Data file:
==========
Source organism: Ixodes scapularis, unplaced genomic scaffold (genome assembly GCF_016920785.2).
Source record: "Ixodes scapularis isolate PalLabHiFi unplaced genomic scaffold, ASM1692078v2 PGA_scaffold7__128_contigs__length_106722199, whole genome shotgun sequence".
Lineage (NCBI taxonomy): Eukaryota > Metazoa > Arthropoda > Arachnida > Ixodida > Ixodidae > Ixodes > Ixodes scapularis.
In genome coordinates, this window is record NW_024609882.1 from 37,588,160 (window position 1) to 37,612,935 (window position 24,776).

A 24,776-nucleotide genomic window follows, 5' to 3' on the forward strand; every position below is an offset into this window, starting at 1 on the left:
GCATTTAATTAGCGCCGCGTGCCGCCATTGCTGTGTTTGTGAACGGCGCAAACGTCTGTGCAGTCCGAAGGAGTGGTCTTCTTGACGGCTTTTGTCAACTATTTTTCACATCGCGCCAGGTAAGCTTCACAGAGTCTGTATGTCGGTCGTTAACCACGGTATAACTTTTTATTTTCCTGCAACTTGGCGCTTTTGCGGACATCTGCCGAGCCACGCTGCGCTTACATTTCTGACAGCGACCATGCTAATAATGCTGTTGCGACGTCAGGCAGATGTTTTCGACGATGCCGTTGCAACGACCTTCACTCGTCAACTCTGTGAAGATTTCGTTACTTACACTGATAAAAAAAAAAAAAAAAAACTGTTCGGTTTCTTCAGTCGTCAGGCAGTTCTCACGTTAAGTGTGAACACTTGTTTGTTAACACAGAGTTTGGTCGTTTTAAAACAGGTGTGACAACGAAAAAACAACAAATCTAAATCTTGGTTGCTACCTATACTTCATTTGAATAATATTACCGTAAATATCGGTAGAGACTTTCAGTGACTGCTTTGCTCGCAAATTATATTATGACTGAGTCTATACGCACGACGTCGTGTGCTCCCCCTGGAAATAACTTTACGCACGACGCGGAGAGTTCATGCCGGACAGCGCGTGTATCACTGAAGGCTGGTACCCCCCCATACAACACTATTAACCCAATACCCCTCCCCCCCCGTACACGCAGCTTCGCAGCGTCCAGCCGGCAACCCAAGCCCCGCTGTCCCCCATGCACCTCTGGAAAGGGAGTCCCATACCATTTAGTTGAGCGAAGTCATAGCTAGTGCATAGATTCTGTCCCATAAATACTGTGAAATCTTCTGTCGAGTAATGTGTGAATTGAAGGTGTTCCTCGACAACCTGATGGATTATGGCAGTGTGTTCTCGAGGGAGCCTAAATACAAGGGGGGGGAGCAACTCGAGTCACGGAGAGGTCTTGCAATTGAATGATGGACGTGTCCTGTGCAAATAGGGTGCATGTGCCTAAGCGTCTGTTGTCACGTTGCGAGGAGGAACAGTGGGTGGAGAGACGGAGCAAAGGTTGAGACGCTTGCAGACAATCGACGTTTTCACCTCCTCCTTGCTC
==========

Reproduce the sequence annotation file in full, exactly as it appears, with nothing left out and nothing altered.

Source organism: Ixodes scapularis, unplaced genomic scaffold (genome assembly GCF_016920785.2).
Source record: "Ixodes scapularis isolate PalLabHiFi unplaced genomic scaffold, ASM1692078v2 PGA_scaffold7__128_contigs__length_106722199, whole genome shotgun sequence".
Lineage (NCBI taxonomy): Eukaryota > Metazoa > Arthropoda > Arachnida > Ixodida > Ixodidae > Ixodes > Ixodes scapularis.
In genome coordinates, this window is record NW_024609882.1 from 37,588,160 (window position 1) to 37,612,935 (window position 24,776).

A 24,776-nucleotide genomic window follows, 5' to 3' on the forward strand; every position below is an offset into this window, starting at 1 on the left:
GCATTTAATTAGCGCCGCGTGCCGCCATTGCTGTGTTTGTGAACGGCGCAAACGTCTGTGCAGTCCGAAGGAGTGGTCTTCTTGACGGCTTTTGTCAACTATTTTTCACATCGCGCCAGGTAAGCTTCACAGAGTCTGTATGTCGGTCGTTAACCACGGTATAACTTTTTATTTTCCTGCAACTTGGCGCTTTTGCGGACATCTGCCGAGCCACGCTGCGCTTACATTTCTGACAGCGACCATGCTAATAATGCTGTTGCGACGTCAGGCAGATGTTTTCGACGATGCCGTTGCAACGACCTTCACTCGTCAACTCTGTGAAGATTTCGTTACTTACACTGATAAAAAAAAAAAAAAAAAACTGTTCGGTTTCTTCAGTCGTCAGGCAGTTCTCACGTTAAGTGTGAACACTTGTTTGTTAACACAGAGTTTGGTCGTTTTAAAACAGGTGTGACAACGAAAAAACAACAAATCTAAATCTTGGTTGCTACCTATACTTCATTTGAATAATATTACCGTAAATATCGGTAGAGACTTTCAGTGACTGCTTTGCTCGCAAATTATATTATGACTGAGTCTATACGCACGACGTCGTGTGCTCCCCCTGGAAATAACTTTACGCACGACGCGGAGAGTTCATGCCGGACAGCGCGTGTATCACTGAAGGCTGGTACCCCCCCATACAACACTATTAACCCAATACCCCTCCCCCCCCGTACACGCAGCTTCGCAGCGTCCAGCCGGCAACCCAAGCCCCGCTGTCCCCCATGCACCTCTGGAAAGGGAGTCCCATACCATTTAGTTGAGCGAAGTCATAGCTAGTGCATAGATTCTGTCCCATAAATACTGTGAAATCTTCTGTCGAGTAATGTGTGAATTGAAGGTGTTCCTCGACAACCTGATGGATTATGGCAGTGTGTTCTCGAGGGAGCCTAAATACAAGGGGGGGGAGCAACTCGAGTCACGGAGAGGTCTTGCAATTGAATGATGGACGTGTCCTGTGCAAATAGGGTGCATGTGCCTAAGCGTCTGTTGTCACGTTGCGAGGAGGAACAGTGGGTGGAGAGACGGAGCAAAGGTTGAGACGCTTGCAGACAATCGACGTTTTCACCTCCTCCTTGCTC